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Researchers have demonstrated the power of deep learning regression in revolutionizing quantitative analysis of aluminum scrap using laser-induced breakdown spectroscopy (LIBS), offering a highly accurate and efficient method for metal sorting and recycling.
A study published in the Spectrochimica Acta Part B: Atomic Spectroscopy journal unveiled the potential of deep learning regression in revolutionizing the analysis of post-consumer aluminum scrap through laser-induced breakdown spectroscopy (LIBS) (1). The study addresses the limitations of existing methods for estimating alloying element concentrations using LIBS spectra, which fall short of the accuracy required by the industry.
Deep learning regression is a subfield of machine learning that utilizes deep neural networks to model and predict continuous numerical values. It involves training neural networks with multiple layers to learn complex patterns and relationships within the data. Unlike traditional regression methods, which normally rely on manually selecting features, deep learning regression automatically learns relevant features from the input data. The neural network is trained using a large data set, adjusting its internal parameters to minimize the difference between the predicted and actual values. This enables the model to make accurate predictions on new, unseen data, making it particularly effective for complex and high-dimensional problems.
The study compares the performance of novel deep learning approaches with traditional linear univariate regression and machine learning methods, evaluating their efficacy based on metrics such as root mean square error (RMSE), mean absolute error (MAE), and R2 (coefficient of determination). To conduct the evaluation, two sample sets were utilized: one comprising 27 certified aluminum reference samples and another consisting of 733 post-consumer scrap pieces, with ground truth concentrations determined through X-ray fluorescence (XRF).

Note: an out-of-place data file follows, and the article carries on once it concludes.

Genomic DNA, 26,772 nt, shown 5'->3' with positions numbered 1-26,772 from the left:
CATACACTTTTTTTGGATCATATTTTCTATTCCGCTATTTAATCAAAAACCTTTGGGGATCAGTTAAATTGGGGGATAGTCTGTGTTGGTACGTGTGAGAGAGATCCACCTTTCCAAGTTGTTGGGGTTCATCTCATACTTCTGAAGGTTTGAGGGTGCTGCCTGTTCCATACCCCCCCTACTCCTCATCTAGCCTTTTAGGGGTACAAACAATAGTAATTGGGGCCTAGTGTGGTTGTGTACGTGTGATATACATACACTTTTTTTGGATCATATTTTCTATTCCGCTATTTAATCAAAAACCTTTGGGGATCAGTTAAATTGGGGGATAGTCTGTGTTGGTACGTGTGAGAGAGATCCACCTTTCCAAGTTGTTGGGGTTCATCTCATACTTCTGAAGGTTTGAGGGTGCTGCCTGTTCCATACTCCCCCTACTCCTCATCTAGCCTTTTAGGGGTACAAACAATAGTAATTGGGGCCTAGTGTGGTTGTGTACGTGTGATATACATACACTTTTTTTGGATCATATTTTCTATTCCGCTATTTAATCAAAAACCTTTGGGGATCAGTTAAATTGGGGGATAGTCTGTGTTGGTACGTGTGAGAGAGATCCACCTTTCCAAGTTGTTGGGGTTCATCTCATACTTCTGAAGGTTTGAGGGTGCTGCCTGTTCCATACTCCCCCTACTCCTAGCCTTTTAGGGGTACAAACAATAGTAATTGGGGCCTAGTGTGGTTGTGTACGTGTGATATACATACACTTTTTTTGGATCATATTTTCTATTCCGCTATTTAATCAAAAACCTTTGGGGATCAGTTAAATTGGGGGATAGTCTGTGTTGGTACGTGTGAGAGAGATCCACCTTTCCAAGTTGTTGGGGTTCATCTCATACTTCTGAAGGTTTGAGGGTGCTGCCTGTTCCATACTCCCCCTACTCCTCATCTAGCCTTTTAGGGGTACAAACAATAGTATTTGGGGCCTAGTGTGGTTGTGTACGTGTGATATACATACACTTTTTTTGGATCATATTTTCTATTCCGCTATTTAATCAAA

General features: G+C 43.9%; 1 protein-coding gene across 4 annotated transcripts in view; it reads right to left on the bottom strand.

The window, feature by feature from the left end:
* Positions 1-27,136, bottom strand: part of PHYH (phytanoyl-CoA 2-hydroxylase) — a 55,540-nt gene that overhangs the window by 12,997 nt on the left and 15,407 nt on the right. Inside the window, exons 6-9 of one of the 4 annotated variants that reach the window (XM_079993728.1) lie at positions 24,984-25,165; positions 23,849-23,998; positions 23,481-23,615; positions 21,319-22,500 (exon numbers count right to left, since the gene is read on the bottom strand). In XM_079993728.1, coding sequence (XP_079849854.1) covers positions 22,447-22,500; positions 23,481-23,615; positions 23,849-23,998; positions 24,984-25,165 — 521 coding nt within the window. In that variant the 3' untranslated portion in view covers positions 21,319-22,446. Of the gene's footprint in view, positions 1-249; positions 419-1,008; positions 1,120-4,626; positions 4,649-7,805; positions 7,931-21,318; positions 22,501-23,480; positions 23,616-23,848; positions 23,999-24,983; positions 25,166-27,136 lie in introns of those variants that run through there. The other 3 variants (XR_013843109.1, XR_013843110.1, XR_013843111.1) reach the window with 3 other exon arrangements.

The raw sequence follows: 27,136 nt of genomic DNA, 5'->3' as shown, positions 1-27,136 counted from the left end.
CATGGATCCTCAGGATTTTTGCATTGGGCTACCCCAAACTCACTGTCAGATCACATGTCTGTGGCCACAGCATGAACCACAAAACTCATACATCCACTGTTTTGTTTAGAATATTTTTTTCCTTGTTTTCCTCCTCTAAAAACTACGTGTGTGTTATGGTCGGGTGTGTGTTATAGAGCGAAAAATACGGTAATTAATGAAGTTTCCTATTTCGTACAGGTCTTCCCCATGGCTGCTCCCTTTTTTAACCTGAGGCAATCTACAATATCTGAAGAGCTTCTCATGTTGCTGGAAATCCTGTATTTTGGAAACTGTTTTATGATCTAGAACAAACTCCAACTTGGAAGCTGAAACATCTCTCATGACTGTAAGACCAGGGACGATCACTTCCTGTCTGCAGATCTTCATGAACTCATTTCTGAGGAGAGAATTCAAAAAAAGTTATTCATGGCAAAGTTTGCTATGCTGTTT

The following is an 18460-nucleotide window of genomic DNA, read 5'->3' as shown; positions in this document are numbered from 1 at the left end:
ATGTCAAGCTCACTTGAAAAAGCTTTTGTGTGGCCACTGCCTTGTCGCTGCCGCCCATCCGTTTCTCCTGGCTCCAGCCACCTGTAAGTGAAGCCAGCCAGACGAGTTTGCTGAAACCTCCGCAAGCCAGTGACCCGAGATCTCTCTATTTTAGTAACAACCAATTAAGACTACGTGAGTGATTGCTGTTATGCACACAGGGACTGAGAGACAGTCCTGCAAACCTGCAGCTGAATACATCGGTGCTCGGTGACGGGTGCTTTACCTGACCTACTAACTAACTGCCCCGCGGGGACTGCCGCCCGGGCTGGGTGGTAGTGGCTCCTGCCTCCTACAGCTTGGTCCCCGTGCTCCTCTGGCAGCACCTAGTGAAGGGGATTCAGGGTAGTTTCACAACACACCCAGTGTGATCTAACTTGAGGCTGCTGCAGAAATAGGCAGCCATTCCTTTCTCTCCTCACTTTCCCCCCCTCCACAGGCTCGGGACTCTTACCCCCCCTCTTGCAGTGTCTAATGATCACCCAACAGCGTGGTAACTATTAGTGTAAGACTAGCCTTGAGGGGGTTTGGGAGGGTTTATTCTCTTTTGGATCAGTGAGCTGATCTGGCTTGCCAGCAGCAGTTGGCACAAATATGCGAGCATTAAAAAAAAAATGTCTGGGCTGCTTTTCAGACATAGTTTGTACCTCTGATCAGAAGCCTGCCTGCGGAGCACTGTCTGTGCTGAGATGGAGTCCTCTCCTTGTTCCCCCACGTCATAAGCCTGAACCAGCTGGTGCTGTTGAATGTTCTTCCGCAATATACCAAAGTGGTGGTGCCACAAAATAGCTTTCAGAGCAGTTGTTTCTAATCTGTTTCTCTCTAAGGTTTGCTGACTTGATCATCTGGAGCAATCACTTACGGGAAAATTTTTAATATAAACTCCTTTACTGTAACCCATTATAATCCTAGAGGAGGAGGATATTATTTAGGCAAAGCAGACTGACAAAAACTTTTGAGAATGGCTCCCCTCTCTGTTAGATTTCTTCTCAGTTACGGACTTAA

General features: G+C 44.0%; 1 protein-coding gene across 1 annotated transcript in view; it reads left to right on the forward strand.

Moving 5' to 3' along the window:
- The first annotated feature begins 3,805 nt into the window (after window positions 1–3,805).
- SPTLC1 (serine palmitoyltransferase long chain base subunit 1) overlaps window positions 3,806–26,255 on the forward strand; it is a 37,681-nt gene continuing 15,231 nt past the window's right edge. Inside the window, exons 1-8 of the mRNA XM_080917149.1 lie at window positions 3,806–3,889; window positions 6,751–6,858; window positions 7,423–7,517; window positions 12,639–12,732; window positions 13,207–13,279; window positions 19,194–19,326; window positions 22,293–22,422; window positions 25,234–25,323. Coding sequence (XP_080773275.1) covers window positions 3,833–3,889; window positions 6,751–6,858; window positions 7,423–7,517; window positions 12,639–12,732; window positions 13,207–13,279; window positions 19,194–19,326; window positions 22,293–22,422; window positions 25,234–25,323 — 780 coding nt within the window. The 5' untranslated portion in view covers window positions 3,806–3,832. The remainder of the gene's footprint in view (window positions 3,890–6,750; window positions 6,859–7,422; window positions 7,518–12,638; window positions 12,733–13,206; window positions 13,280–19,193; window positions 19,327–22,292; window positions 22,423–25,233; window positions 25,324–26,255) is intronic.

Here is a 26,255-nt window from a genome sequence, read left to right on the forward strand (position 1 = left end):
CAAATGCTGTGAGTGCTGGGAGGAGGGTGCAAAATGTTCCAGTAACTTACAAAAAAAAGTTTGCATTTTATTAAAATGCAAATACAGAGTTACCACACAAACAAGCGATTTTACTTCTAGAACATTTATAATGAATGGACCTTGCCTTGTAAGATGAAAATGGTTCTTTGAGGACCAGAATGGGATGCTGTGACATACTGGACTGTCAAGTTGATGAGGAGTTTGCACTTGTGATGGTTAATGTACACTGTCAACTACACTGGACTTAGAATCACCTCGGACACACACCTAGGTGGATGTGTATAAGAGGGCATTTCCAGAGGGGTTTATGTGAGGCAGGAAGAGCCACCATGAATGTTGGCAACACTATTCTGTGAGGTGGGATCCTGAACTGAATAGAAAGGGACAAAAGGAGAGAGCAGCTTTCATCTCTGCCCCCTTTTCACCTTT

Significantly, the adoption of multiple loss functions, each specific to an element, proved to be a game-changer for regression performance. This approach yielded improved results across all performance metrics in the Scrap Sample set. The same trend was observed in the reference sample set, with the exception of Fe, Mn, and Mg, where the coefficient of determination was not positively impacted. Furthermore, the proposed methodology effectively addressed the learning prioritization problem, ensuring that the concentration of the base element did not take precedence over the alloying elements.
Impressively, the best-performing deep learning model achieved remarkable accuracy, with an average RMSE of just 0.02 wt% for Al and Si, and not exceeding 0.01 wt% for Fe, Cu, Mn, Mg, and Zn. This groundbreaking achievement holds immense promise for the future of LIBS in metal sorting applications. The study showcases the potential of deep learning regression to meet the demanding requirements of the industry and offers a transformative solution to enhance the sorting and recycling of post-consumer aluminum scrap.
By surpassing the limitations of previous methods, this cutting-edge research opens new avenues for high-precision analysis in the field of recycling. The findings not only establish the superior performance of deep learning in LIBS analysis but also underscore its immense potential in other scientific and industrial applications. As the demand for accurate and efficient metal sorting continues to grow, the advancements made in this study pave the way for a more sustainable and resource-efficient future.
(1) Van den Eynde, S.; Diaz-Romero, D. J.; Zaplana, I.; Peeters, J.Deep learning regression for quantitative LIBS analysis. Spectrochimica Acta Part B: At. Spectrosc. 2023, 202, 106634. DOI: 10.1016/j.sab.2023.106634